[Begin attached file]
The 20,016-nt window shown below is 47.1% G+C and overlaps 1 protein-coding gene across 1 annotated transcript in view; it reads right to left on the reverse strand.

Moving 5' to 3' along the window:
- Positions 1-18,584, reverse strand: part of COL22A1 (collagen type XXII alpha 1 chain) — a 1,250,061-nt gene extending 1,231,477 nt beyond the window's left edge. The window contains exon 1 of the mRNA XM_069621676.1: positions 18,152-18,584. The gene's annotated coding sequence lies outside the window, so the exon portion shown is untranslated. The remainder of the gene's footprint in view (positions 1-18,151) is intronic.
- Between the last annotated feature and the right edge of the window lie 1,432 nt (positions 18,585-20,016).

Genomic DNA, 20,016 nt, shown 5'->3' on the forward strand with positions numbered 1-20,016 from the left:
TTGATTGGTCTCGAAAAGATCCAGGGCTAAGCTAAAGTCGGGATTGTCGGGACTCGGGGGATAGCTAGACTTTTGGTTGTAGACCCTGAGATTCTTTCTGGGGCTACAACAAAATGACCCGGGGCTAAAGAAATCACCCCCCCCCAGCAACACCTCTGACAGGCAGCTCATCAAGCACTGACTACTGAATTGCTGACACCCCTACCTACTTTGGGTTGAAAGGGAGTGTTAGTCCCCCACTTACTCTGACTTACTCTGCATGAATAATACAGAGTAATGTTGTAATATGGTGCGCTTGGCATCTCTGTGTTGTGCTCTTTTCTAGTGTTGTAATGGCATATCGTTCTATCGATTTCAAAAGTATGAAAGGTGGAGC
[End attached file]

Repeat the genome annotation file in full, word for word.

The 20,016-nt window shown below is 47.1% G+C and overlaps 1 protein-coding gene across 1 annotated transcript in view; it reads right to left on the reverse strand.

Moving 5' to 3' along the window:
- Positions 1-18,584, reverse strand: part of COL22A1 (collagen type XXII alpha 1 chain) — a 1,250,061-nt gene extending 1,231,477 nt beyond the window's left edge. The window contains exon 1 of the mRNA XM_069621676.1: positions 18,152-18,584. The gene's annotated coding sequence lies outside the window, so the exon portion shown is untranslated. The remainder of the gene's footprint in view (positions 1-18,151) is intronic.
- Between the last annotated feature and the right edge of the window lie 1,432 nt (positions 18,585-20,016).

Genomic DNA, 20,016 nt, shown 5'->3' on the forward strand with positions numbered 1-20,016 from the left:
TTGATTGGTCTCGAAAAGATCCAGGGCTAAGCTAAAGTCGGGATTGTCGGGACTCGGGGGATAGCTAGACTTTTGGTTGTAGACCCTGAGATTCTTTCTGGGGCTACAACAAAATGACCCGGGGCTAAAGAAATCACCCCCCCCCAGCAACACCTCTGACAGGCAGCTCATCAAGCACTGACTACTGAATTGCTGACACCCCTACCTACTTTGGGTTGAAAGGGAGTGTTAGTCCCCCACTTACTCTGACTTACTCTGCATGAATAATACAGAGTAATGTTGTAATATGGTGCGCTTGGCATCTCTGTGTTGTGCTCTTTTCTAGTGTTGTAATGGCATATCGTTCTATCGATTTCAAAAGTATGAAAGGTGGAGC